“Now these things, brethren, I have figuratively applied to myself and Apollos for your sakes, so that in us you may learn not to exceed what is written, so that no one of you will become arrogant in behalf of one against the other.” (1 Corinthians 4:6, NASB95)
What things? From the beginning of the letter the major issue has been the Corinthian believer’s loyalties and boasting in their previous spiritual fathers, pastors and teachers. And from those who were mentioned, these believers had been exposed to some very well-known ones, some of whom were considered fathers of the church as God’s appointed apostles. They had learned from what they would call “the best,” and this was precisely what was at the heart of their problem. Having focused so much of their attention on the varied loyalties that they had to a particular leader who had had the most influence, they appeared to spend a great deal of time arguing over the leader and not the common gospel they taught.
“These things” which Paul had spoken of regarding humility and service to God as His fellow builders had been applied to all these men in this letter. He applied them to himself and to Apollos for their benefit. Neither man was in position to go to them at the time of the letter, so Paul wrote on behalf of both to speak to the heart of the issues which they were having as a church. And, with their strong disagreement over who they were following, it appeared that these Corinthian believers were going nowhere following none of them. It was as if they were standing on the sidelines of the field arguing over their coaches and not entering the game.
Paul wrote about the perspective that he had concerning his role in ministry, and he was writing to encourage believers to keep that same perspective. There was to be no “he is the man” in their lives. Paul understood this form of adulation. He even testified to it before the rulers of the land, and he encouraged the Philippian believers in humility pointing to the change that Christ had made. We read, “… If anyone else has a mind to put confidence in the flesh, I far more: circumcised the eighth day, of the nation of Israel, of the tribe of Benjamin, a Hebrew of Hebrews; as to the Law, a Pharisee; as to zeal, a persecutor of the church; as to the righteousness which is in the Law, found blameless. But whatever things were gain to me, those things I have counted as loss for the sake of Christ. More than that, I count all things to be loss in view of the surpassing value of knowing Christ Jesus my Lord, for whom I have suffered the loss of all things, and count them but rubbish so that I may gain Christ,” (Philippians 3:4–8, NASB95)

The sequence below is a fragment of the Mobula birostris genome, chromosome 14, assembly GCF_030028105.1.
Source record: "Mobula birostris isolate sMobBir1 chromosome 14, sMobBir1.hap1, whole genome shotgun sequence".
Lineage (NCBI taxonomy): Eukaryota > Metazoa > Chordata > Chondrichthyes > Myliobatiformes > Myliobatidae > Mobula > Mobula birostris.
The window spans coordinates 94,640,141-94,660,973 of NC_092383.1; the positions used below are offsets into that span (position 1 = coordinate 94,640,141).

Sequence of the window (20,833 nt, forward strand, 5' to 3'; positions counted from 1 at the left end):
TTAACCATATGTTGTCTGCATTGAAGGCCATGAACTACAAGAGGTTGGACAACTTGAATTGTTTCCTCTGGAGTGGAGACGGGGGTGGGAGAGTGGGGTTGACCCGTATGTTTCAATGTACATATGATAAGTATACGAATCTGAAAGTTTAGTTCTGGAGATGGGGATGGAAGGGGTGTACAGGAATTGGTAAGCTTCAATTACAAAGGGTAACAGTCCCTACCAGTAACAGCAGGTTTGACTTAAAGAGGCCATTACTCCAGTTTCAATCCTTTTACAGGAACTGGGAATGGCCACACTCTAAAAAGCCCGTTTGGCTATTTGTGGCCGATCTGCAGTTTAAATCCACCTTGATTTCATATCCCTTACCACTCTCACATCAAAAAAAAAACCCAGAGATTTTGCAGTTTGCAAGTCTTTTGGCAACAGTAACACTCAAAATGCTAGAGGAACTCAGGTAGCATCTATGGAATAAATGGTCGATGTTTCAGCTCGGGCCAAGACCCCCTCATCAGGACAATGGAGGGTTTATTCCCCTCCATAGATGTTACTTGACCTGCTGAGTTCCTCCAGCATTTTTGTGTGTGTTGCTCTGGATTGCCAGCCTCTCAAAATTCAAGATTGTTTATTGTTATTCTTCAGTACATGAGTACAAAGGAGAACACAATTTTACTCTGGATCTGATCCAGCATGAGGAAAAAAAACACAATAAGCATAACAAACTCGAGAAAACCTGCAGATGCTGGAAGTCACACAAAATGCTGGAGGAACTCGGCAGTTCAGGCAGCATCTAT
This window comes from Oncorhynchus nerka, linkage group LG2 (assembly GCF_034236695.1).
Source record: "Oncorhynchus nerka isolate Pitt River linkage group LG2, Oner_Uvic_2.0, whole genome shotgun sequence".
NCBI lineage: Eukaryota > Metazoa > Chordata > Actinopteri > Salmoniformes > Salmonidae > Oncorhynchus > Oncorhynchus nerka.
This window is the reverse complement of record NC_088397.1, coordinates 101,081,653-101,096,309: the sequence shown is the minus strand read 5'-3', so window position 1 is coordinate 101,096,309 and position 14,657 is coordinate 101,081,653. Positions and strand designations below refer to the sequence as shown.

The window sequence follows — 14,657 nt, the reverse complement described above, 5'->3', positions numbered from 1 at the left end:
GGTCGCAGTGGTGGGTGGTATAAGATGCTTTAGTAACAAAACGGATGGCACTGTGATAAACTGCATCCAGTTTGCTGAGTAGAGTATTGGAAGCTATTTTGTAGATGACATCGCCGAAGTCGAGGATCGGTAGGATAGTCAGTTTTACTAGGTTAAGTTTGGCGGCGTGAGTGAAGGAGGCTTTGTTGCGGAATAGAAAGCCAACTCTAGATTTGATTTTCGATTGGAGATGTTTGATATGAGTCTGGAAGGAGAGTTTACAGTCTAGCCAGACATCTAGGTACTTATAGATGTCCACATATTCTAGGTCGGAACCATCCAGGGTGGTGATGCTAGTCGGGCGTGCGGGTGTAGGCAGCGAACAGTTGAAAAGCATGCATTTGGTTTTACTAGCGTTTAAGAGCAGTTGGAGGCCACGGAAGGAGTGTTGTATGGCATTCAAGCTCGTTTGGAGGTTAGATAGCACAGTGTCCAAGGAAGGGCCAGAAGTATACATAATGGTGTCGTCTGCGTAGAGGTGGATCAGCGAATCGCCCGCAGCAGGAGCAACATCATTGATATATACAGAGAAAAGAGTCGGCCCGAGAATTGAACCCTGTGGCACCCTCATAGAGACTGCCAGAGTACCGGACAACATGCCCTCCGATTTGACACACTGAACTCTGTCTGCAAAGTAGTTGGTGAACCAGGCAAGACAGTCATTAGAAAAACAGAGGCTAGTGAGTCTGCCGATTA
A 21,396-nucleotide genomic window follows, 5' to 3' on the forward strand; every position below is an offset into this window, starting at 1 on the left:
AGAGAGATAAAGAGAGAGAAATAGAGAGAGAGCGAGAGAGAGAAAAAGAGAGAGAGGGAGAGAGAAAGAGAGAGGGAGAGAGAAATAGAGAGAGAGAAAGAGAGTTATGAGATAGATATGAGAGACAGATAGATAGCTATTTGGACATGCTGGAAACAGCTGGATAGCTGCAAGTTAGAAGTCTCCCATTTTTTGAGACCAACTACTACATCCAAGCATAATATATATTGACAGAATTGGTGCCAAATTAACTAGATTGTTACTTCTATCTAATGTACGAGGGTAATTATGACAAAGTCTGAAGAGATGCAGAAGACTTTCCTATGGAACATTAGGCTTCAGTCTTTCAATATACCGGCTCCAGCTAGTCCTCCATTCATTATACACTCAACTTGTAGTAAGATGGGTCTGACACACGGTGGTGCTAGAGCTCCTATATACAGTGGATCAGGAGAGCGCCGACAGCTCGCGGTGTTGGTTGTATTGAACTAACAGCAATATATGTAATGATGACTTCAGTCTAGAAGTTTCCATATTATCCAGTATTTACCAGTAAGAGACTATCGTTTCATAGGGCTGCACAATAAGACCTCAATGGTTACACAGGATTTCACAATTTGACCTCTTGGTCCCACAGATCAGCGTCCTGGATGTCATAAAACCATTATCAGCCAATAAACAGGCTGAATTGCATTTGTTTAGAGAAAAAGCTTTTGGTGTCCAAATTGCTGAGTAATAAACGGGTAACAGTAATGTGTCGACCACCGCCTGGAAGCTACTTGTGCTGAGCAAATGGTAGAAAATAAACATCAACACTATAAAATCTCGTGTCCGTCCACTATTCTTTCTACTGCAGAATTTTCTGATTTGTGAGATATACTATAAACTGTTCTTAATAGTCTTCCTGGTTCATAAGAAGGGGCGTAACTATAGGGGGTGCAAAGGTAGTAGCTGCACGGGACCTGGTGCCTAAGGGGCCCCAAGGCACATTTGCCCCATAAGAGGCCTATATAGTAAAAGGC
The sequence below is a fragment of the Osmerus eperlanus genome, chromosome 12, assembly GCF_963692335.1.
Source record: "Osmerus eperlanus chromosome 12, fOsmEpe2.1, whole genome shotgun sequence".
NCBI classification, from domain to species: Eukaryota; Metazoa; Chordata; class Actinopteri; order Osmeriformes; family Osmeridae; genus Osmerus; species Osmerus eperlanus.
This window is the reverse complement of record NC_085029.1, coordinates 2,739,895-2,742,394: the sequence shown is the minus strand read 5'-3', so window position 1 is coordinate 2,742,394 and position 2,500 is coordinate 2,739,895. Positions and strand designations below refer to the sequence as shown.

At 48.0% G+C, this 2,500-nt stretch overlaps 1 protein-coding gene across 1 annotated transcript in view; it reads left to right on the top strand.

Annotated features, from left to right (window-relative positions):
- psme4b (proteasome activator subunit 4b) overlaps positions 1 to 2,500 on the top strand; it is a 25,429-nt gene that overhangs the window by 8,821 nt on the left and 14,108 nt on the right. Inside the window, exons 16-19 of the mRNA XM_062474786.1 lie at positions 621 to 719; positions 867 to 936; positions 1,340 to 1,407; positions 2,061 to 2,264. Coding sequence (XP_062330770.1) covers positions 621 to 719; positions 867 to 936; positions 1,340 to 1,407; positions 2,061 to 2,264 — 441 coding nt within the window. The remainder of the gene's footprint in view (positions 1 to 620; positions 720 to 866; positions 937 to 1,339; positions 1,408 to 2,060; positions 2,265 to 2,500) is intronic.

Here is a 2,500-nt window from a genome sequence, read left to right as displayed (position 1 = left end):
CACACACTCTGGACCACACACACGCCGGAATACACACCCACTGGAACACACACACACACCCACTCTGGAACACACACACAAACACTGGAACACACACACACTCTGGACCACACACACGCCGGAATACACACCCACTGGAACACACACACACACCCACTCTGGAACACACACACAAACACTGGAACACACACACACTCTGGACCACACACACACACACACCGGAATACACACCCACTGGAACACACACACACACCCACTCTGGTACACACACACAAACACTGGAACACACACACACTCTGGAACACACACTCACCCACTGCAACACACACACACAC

Instead of standing on his previous credentials, Paul counted them “rubbish” to gain Christ. In his introduction to Romans Paul painted a new picture of how he identified himself. We read, “Paul, a bond-servant of Christ Jesus, called as an apostle, set apart for the gospel of God,” (Romans 1:1, NASB95) First and foremost, Paul saw himself as a “bond-servant.” Jesus had paid the price for his sins and embraced him knowing all that he had done to persecute Christians. Paul understand the great gift of grace that had been given to him, and he knew that the greatest thing he could do was to give himself back to the One who had bought him at such a great price. In fact, he would write later in this Corinthian letter, “For you have been bought with a price: therefore glorify God in your body.” (1 Corinthians 6:20, NASB95) And, “For he who was called in the Lord while a slave, is the Lord’s freedman; likewise he who was called while free, is Christ’s slave. You were bought with a price; do not become slaves of men.” (1 Corinthians 7:22–23, NASB95)
Then in the context of him being a bond-servant of Christ, Paul recognized that he had been given a special charge. He was called as an apostle. Though in the most general sense apostle means messenger, Paul was called in the more limited sense of an apostle like Peter, James, John and the others who were personally chosen by Christ to begin this great new work. But, Paul was also called different from them. It was not until after Christ ascension that He appeared to Paul and called him as an apostle to the rest of the world—the Gentiles. Paul who was the Jew of Jews, but also a Roman citizen, was sent to those who were the most far away from all that he knew and all that he thought he would be pursuing in the course of his life. Paul knew that he had been chosen and set apart to bring the message of the true gospel of God.
He did not deserve any of this. There was absolutely nothing in it for him or Apollos to boast, and in writing to the Corinthian believers he made it clear that they were not to argue over which man they followed, but having learned from them and others to then give themselves fully to continuing to grow in their knowledge of God who sent them all as messengers of the good news—the gospel of Christ.